Members of economically disadvantaged groups worry that a pair of court rulings will erode diversity in Ohio’s medical marijuana industry. Those rulings eliminate the practice of ensuring that 15% of licenses go to those groups, which include racial minorities.
When Ohio’s application process for medical marijuana businesses was written, the state agreed to set aside 15% of licenses for owners from economically disadvantaged groups, including racial minorities.
Those carve-outs have now been struck down in court, and minorities in Ohio’s cannabis businesses worry that the rulings will further erode diversity in a largely white industry.
When Pure Ohio Wellness was narrowly denied a license for a Madison County dispensary northeast of London, it sued the State of Ohio Board of Pharmacy, which regulates dispensaries. The company argued that it was the highest-scoring applicant in its district but lost to a lower-scoring, minority-owned company because of the set-aside, which Pure Ohio called an unconstitutional system of racial quotas.
The pharmacy board countered that the set-aside is based on a minority business enterprise program that was upheld by the courts.
A Madison County Common Pleas Court judge sided with Pure Ohio in a Nov. 4 ruling, ordering the board to grant the company a license.
The set-aside for cultivators and processors — overseen by the Ohio Department of Commerce and subject to a different set of rules — was struck down in Franklin County Common Pleas Court last year.
“New licenses were issued because of that ruling,” said Thomas Rosenberger, associate director of the Ohio Medical Cannabis Cultivators Association.
If the pharmacy board declines to appeal the ruling, it could grant new licenses. Dispensary applicants denied by slim margins otherwise could take the board to court, Rosenberger said.
“At this time, the board is still reviewing the judge’s ruling and determining next steps,” Ali Simon, the pharmacy board’s public and policy affairs liaison, said in an email.
All available licenses have been awarded, but the state reserves the right to issue more.
Economically disadvantaged people are listed as at least 51% owners of only nine of the 56 dispensaries, two of the 29 cultivators and none of the 39 processors.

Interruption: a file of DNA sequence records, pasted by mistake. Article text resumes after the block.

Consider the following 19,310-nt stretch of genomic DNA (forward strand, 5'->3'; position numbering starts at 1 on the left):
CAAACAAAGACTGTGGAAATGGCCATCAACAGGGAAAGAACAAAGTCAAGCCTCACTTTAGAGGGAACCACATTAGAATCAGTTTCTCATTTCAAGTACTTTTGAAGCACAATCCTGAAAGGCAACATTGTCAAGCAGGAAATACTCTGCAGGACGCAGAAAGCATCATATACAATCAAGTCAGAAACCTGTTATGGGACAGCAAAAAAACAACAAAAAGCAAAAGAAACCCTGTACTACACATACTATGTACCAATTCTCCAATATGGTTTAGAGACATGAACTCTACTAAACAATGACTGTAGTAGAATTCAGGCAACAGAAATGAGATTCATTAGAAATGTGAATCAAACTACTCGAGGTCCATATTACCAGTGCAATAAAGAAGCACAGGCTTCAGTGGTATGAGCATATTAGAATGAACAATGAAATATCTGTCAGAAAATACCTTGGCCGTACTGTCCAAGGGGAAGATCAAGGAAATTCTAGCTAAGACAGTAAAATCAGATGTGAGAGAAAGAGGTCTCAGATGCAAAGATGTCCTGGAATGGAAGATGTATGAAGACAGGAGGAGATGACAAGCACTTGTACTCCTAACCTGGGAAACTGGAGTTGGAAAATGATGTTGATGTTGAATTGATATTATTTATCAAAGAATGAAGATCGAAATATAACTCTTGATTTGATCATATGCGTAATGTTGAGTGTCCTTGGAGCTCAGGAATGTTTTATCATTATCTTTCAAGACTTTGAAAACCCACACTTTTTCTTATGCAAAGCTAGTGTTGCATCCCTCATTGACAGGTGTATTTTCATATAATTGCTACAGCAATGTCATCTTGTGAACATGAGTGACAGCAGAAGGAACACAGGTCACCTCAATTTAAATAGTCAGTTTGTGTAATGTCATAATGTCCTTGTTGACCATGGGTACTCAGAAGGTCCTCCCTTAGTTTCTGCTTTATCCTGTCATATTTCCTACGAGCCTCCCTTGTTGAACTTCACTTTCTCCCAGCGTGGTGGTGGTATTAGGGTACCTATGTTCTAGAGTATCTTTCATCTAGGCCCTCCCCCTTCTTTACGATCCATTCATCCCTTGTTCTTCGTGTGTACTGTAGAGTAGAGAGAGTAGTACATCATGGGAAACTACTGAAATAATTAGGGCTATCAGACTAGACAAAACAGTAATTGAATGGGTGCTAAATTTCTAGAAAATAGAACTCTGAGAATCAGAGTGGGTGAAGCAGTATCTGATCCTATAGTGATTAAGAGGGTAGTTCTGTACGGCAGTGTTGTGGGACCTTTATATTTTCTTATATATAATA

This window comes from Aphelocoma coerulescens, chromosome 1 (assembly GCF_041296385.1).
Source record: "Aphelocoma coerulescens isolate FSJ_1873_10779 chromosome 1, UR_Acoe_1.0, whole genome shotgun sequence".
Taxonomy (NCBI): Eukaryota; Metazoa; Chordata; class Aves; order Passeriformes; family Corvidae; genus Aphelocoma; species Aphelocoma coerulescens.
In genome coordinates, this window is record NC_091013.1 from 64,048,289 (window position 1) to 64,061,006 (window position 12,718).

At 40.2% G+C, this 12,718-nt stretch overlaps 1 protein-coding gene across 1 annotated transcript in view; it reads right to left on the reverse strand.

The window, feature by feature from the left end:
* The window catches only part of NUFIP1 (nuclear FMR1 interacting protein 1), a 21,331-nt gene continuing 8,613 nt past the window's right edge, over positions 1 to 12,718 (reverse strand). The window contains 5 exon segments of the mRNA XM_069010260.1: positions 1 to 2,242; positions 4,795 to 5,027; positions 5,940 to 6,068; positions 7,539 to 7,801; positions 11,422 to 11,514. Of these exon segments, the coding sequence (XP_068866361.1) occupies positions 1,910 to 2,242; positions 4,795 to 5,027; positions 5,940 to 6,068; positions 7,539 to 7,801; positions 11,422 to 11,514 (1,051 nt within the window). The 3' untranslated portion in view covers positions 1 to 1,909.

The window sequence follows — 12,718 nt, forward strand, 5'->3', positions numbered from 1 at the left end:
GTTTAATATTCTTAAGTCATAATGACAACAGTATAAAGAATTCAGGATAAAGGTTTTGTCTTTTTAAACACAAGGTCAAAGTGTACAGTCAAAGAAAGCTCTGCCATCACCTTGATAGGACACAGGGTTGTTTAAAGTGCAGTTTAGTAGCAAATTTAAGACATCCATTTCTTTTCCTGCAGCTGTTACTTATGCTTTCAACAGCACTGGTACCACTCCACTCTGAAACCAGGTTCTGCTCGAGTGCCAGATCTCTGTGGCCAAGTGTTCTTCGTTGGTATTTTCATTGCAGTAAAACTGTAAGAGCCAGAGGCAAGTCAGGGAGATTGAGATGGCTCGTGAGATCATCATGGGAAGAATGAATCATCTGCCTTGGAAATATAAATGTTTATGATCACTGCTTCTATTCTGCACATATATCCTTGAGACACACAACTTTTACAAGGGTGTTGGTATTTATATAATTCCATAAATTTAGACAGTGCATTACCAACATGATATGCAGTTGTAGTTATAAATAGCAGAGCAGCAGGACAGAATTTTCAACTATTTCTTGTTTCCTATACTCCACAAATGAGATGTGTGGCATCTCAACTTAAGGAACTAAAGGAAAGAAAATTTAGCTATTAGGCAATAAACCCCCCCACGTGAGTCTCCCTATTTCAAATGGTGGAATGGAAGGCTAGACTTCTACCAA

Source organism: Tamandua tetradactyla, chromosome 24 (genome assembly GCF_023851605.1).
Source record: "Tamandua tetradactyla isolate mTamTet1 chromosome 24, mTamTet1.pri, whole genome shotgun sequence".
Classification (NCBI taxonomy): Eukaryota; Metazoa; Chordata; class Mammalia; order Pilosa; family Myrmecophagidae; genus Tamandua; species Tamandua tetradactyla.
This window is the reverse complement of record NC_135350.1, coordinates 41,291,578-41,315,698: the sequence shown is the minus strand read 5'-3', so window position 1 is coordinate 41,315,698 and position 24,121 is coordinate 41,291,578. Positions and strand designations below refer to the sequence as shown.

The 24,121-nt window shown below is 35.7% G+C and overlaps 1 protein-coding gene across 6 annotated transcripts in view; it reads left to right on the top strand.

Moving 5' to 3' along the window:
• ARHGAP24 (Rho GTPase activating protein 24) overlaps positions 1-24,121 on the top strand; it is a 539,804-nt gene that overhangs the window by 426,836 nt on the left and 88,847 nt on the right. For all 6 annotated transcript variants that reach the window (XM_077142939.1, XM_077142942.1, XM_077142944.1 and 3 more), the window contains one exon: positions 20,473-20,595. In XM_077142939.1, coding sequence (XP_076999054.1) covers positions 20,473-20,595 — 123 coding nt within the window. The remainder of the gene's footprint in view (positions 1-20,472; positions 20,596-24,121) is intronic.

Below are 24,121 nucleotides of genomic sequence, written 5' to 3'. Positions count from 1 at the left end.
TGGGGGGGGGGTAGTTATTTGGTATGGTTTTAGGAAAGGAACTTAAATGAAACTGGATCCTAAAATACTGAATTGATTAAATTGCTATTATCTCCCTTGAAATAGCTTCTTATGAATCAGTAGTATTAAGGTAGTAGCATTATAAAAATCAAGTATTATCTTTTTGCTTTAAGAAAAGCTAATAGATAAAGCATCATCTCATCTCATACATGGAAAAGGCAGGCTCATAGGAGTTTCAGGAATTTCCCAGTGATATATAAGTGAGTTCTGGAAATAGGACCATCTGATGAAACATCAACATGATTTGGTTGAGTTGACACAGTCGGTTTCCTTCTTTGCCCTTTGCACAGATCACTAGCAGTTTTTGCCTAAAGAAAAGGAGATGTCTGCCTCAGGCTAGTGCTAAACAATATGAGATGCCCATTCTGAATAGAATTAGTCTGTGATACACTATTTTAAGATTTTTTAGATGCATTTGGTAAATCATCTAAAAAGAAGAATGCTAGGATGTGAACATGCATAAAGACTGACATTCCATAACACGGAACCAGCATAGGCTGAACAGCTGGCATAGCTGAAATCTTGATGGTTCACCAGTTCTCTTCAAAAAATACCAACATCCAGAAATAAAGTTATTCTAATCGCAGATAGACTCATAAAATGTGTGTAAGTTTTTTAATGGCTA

A more diverse industry benefits patients from non-white communities, said Rany Tan, patient coordinator for the Lakewood Medical Clinic in northeastern Ohio. As a black woman, Tan said, she better understands the concerns of people in the black community and can anticipate their needs.
“When they come in and see (the clinic) is minority-owned, they trust us,” she said.
The carve-outs were intended to help those harmed the most by marijuana prohibition. Research has repeatedly shown that minorities — and black people in particular — are far more frequently arrested on drug charges even as they use drugs at roughly the same rate as white people. Minorities also are more likely to receive harsh sentences for minor drug crimes.
“We should play a role in something we’ve faced so much hardship over,“ said Lakewood Medical Clinic owner Lenny Berry, who is black.
Minority owners also are less likely to come from affluence, something that Joel Simmons, a black doctor who runs the Ohio Herbal Clinic on the Near East Side, attributed to racial discrimination dating to slavery.
Cannabis companies often are denied traditional loans and need millions of dollars in cash to get started. And the problem goes beyond wealth, Berry said. The cannabis industry also is overwhelmingly white in other states, costing minorities marketing and family connections, he said.
The cannabis industry “is a great opportunity for people to obtain wealth, but there are initial financial barriers and lack of support,” Simmons said. The set-aside was intended to correct those imbalances.
Tim Johnson, co-founder of the Ohio Cannabis Chamber of Commerce, an advocacy group, said the set-aside was well-intentioned but subject to abuse.
At least one dispensary is accused of exploiting the set-aside. The pharmacy board is investigating the Harvest of Ohio dispensary, which is on North High Street in Clintonville and has yet to open. Harvest lists Ariane Kirkpatrick, who is black, as a 51% owner, but the pharmacy board decided in June that the company does not meet the criteria for minority ownership.
The nature of the board’s finding is unclear. Harvest filed for a restraining order preventing the board from releasing information on the case.
Kirkpatrick called the issue a misunderstanding and said she looks forward to clearing up any misconception.